Hey y'all. In apparent EdLab fashion, here's my recap of the summer that was.
I had the benefit of coming in a week before Rebecca and Rebekah and spent that first week getting acquainted with the ins and outs of EdLab. By the time they got here I was already a veteran.
When my fellow Future of Library Interns came the fun really began. Like the previous posts, we started out by working on drumming up interest in Vialogues in the wake of it's award from AASL. Here's the video I created on Vialogues which will hopefully used for library instruction:
Some recent news coming from the world of coding education:
Firstly, Khan Academy has recently rolled out interactive coding courses, which might serve to put to rest criticism from constructivists regarding the efficacy of Khan courses. The courses are styled so users can code along with tutorials in the browser and see the output in a separate pane in realtime. Check out this e...
Millstone, Jessica. National Survey and Video Case Studies: Teacher Attitudes about Digital Games in the Classroom. Joan Ganz Cooney Center at Sesame Workshop. 2012 May 2.
Full disclosure: I'm on the fence re: gamification. I think games primarily serve as a means of escape, and introducing real life applications based on gameplay seems counteractive. As such, I was particularly interested in the results of the author's research.
This study polled over 500 teachers who used video games in a classroom setting in order to get a ...
As of today, I will have my M.S. in Library and Information Science. With this great honor bestowed upon me, I am no longer a future librarian of the future, but rather, a bonafide librarian of the present & future. Enemies of libraries and knowledge everywhere, beware!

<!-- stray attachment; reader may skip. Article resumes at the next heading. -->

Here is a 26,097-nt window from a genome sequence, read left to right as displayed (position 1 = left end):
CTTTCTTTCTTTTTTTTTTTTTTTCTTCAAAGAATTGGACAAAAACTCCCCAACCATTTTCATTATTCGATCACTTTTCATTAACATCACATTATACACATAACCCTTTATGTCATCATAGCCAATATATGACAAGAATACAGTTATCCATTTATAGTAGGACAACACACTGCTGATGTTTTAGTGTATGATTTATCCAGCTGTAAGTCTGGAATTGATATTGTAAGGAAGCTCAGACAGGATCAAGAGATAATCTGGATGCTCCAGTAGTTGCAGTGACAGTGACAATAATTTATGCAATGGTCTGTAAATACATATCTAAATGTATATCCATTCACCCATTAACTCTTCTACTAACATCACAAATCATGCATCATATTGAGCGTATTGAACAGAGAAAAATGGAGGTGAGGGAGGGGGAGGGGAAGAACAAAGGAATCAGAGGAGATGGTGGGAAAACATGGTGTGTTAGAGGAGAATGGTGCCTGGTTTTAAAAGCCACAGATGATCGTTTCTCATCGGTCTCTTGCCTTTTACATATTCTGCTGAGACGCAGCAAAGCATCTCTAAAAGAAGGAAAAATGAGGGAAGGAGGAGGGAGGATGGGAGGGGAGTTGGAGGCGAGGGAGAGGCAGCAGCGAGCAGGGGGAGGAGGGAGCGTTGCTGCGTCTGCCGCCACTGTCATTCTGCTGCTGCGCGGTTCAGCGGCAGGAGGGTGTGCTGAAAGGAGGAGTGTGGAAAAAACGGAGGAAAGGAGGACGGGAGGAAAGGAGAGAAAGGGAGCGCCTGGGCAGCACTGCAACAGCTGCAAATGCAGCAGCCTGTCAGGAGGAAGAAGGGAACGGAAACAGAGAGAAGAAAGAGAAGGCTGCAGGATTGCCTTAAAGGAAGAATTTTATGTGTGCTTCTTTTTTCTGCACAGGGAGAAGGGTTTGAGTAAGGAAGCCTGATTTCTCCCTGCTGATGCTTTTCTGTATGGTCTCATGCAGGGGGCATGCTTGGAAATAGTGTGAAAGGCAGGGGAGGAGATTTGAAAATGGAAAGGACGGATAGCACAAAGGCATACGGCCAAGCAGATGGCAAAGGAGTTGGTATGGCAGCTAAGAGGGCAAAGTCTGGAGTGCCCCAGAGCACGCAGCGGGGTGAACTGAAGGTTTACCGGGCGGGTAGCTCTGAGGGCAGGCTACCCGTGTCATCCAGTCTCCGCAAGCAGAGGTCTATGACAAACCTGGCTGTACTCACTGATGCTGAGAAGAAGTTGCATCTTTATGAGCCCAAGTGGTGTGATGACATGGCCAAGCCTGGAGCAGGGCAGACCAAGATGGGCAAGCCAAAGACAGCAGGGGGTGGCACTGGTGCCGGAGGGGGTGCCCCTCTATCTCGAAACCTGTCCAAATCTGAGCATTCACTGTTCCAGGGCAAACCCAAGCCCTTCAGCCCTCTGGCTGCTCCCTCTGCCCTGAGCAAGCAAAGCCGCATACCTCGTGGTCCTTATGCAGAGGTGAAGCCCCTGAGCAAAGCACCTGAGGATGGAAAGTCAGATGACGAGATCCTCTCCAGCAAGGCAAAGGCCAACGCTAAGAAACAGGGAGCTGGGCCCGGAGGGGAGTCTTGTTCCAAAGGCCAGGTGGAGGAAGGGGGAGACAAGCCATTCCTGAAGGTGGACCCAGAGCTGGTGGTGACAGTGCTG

Did you know if Massachusetts was a country it's 8th graders would rank 3rd globally in math and science aptitude? Minnesota (shoutout to Laura, Bob Dylan, and Prince) also ranks pretty high up there. Unfortunately, these two shining examples get lumped in with the rest of our middling United States, which ranks 23rd and 31st, respectively, in science and math. So what is Minnechusetts doing differently?
As a recent article in Scientific America puts it:
they each ...
Hoxby, Caroline and Leigh, Andrew. 2004. Pulled Out or Pushed Away? Explaing the Decline of Teacher Aptitude in the United States. American Economic Review, 94(2): 236—240.
Nothing grabs a reader like a controversial headline.
The "two main hypotheses for the decline" of teacher quality since the 1960's are, as stated by Hoxby and Leigh, more job opportunities for women as a result of the feminist movement, and...
Hanushek, E. A. (2011). The Economic Value of Higher Teacher QualityEconomics of Education Review, 30(3), 466-479.
There has been a lot of talk about the qualitative value of a good teacher, but what about assigning a hard number to the value of one? There will always be debate about the methodologies used in studies that measure teacher effectiveness, but Eric Hanushek attempts to quantify the value of teachers in America by projecting the economic value of their...
As this blog will testify, there has been an uptick in chatter about the internet taking a bite out of higher ed.
Jordan Weissmann wrote a piece last week for the Atlantic entitled Why the Internet Isn't Going to End College as we Know It.
The author's main thrust
is that nobody has figured out how to build a cheap, high-quality online university. Not even close.
But while enrollment in for-profit colleges has kept on going up in the past decad...
Zickuhr, K., Rainie, L., Purcell, K., Madden, M., and Brenner, J. (2012). Libraries, patrons, and e-books. Pew Internet and American Life Project.
As a part of the Pew Research Center's Internet & American Life Project, a report on the current state of libraries & e-books was commissioned that gives us a sense of the direction libraries are headed.
Quantitative data was col...